Trans Mountain Corp. has won approval from Canadian federal authorities for a route detour to end a prolonged Indigenous territorial and environmental dispute that threatened to delay its C$12.6 billion ($10 billion) Trans Mountain Expansion crude pipeline project (TMX).

The Canada Energy Regulator (CER) on Monday authorized the construction change, observing that no opposition had emerged against the new TMX route past the Coldwater Indian Band’s homeland in a mountain valley 270 kilometers (170 miles) northeast of Vancouver. The expansion would triple the amount of crude oil capacity on the existing Trans Mountain system to 890,000 b/d. The system carries oil from landlocked Alberta to the British Columbia coast.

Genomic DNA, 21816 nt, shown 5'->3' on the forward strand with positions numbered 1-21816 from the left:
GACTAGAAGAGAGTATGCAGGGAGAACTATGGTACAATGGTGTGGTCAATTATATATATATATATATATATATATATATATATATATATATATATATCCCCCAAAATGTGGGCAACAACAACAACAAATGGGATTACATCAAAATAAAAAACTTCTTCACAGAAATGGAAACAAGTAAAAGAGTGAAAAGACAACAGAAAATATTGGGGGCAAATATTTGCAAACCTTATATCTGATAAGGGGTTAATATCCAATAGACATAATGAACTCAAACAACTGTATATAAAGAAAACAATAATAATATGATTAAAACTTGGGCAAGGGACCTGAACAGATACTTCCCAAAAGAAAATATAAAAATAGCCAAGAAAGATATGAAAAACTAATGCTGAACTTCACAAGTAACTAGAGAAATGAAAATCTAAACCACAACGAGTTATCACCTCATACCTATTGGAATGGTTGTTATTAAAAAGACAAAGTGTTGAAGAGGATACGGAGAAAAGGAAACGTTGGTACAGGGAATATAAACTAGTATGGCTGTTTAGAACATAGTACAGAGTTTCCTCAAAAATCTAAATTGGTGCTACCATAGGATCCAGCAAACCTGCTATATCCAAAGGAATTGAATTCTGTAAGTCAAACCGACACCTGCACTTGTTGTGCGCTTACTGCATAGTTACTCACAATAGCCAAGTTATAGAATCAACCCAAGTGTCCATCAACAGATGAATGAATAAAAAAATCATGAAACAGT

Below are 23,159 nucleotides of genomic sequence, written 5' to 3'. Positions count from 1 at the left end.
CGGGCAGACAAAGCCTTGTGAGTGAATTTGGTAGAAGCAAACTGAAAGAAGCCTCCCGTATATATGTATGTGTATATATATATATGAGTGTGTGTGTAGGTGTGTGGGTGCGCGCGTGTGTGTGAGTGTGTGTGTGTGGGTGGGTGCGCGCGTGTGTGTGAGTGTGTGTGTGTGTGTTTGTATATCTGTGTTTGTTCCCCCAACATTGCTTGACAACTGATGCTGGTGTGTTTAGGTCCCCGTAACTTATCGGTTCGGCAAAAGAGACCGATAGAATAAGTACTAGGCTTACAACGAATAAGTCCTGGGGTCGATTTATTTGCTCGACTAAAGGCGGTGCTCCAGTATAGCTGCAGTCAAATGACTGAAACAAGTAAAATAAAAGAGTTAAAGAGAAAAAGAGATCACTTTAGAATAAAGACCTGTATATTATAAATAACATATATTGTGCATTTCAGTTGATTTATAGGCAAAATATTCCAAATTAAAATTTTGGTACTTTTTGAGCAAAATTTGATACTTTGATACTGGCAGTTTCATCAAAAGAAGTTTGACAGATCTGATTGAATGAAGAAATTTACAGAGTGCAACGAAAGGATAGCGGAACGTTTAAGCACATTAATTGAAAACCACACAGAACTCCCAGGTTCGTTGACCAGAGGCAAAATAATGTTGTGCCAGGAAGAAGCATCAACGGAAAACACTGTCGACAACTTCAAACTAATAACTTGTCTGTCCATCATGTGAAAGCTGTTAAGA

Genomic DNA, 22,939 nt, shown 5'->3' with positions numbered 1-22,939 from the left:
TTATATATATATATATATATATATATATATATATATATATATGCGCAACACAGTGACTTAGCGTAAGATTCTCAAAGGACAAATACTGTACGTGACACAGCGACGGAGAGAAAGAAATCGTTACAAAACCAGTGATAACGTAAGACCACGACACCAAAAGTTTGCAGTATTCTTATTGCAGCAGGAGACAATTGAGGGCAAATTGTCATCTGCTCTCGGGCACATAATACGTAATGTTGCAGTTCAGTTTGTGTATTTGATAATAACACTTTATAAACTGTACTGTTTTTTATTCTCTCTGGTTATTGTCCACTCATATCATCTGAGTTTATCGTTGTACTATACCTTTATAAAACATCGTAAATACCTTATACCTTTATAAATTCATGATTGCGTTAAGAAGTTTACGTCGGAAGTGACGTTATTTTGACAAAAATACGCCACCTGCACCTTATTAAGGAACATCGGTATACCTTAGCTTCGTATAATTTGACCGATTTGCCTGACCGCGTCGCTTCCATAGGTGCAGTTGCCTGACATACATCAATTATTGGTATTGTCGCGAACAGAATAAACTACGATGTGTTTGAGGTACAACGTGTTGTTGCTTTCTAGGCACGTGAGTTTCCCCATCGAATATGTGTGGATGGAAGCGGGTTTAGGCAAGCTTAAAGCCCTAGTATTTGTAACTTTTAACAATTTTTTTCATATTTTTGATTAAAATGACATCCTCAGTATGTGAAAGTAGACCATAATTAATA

Coldwater had supported the detour as an acceptable settlement of its years-long objection to the project. The new route, known as the West Alternative, moves the TMX pipeline downhill and away from an underground aquifer that the tribe taps for its water supply.

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The detour adds C$20 million ($16 million) to construction costs, the pipeline told the CER.

Trans Mountain, a federal Crown corporation, had sought brisk approval of the change to preserve its schedule for the project. In-service is targeted for the end of 2022, according to the company’s website.